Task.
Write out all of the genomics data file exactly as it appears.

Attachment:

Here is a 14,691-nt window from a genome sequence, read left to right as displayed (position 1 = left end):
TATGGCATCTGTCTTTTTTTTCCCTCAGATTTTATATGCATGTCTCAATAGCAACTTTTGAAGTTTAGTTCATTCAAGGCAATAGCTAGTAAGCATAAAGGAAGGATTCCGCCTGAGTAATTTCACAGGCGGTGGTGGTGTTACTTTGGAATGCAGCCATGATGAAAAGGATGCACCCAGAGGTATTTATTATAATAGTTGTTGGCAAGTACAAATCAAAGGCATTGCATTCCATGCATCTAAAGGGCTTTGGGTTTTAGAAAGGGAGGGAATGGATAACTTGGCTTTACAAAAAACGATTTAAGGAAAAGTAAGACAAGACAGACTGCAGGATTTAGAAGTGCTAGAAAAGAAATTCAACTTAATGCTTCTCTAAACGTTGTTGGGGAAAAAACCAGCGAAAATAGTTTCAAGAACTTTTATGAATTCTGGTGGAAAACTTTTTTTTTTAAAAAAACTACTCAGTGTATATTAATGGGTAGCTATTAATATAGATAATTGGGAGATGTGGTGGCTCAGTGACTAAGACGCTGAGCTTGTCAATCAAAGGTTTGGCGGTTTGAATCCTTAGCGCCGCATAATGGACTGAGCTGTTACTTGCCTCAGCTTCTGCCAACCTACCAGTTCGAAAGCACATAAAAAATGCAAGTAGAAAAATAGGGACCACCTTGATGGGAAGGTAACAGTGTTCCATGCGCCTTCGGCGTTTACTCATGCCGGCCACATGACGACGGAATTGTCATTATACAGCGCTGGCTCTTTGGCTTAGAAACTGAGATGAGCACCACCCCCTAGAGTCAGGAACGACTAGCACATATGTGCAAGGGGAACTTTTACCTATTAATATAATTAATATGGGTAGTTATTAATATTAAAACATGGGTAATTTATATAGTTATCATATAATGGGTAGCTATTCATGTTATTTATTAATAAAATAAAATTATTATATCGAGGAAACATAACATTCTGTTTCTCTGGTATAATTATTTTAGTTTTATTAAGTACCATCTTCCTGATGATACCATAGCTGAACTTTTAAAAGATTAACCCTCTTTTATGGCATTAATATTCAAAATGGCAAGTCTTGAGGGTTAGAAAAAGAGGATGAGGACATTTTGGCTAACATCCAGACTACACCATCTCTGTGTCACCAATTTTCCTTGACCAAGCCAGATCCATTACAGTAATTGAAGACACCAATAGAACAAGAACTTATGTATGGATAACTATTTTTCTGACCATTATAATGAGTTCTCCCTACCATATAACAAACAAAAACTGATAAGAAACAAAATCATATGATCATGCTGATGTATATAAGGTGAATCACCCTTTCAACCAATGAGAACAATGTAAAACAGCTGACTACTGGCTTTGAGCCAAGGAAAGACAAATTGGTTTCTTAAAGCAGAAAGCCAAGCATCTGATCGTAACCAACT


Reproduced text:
Here is a 14,691-nt window from a genome sequence, read left to right as displayed (position 1 = left end):
TATGGCATCTGTCTTTTTTTTCCCTCAGATTTTATATGCATGTCTCAATAGCAACTTTTGAAGTTTAGTTCATTCAAGGCAATAGCTAGTAAGCATAAAGGAAGGATTCCGCCTGAGTAATTTCACAGGCGGTGGTGGTGTTACTTTGGAATGCAGCCATGATGAAAAGGATGCACCCAGAGGTATTTATTATAATAGTTGTTGGCAAGTACAAATCAAAGGCATTGCATTCCATGCATCTAAAGGGCTTTGGGTTTTAGAAAGGGAGGGAATGGATAACTTGGCTTTACAAAAAACGATTTAAGGAAAAGTAAGACAAGACAGACTGCAGGATTTAGAAGTGCTAGAAAAGAAATTCAACTTAATGCTTCTCTAAACGTTGTTGGGGAAAAAACCAGCGAAAATAGTTTCAAGAACTTTTATGAATTCTGGTGGAAAACTTTTTTTTTTAAAAAAACTACTCAGTGTATATTAATGGGTAGCTATTAATATAGATAATTGGGAGATGTGGTGGCTCAGTGACTAAGACGCTGAGCTTGTCAATCAAAGGTTTGGCGGTTTGAATCCTTAGCGCCGCATAATGGACTGAGCTGTTACTTGCCTCAGCTTCTGCCAACCTACCAGTTCGAAAGCACATAAAAAATGCAAGTAGAAAAATAGGGACCACCTTGATGGGAAGGTAACAGTGTTCCATGCGCCTTCGGCGTTTACTCATGCCGGCCACATGACGACGGAATTGTCATTATACAGCGCTGGCTCTTTGGCTTAGAAACTGAGATGAGCACCACCCCCTAGAGTCAGGAACGACTAGCACATATGTGCAAGGGGAACTTTTACCTATTAATATAATTAATATGGGTAGTTATTAATATTAAAACATGGGTAATTTATATAGTTATCATATAATGGGTAGCTATTCATGTTATTTATTAATAAAATAAAATTATTATATCGAGGAAACATAACATTCTGTTTCTCTGGTATAATTATTTTAGTTTTATTAAGTACCATCTTCCTGATGATACCATAGCTGAACTTTTAAAAGATTAACCCTCTTTTATGGCATTAATATTCAAAATGGCAAGTCTTGAGGGTTAGAAAAAGAGGATGAGGACATTTTGGCTAACATCCAGACTACACCATCTCTGTGTCACCAATTTTCCTTGACCAAGCCAGATCCATTACAGTAATTGAAGACACCAATAGAACAAGAACTTATGTATGGATAACTATTTTTCTGACCATTATAATGAGTTCTCCCTACCATATAACAAACAAAAACTGATAAGAAACAAAATCATATGATCATGCTGATGTATATAAGGTGAATCACCCTTTCAACCAATGAGAACAATGTAAAACAGCTGACTACTGGCTTTGAGCCAAGGAAAGACAAATTGGTTTCTTAAAGCAGAAAGCCAAGCATCTGATCGTAACCAACT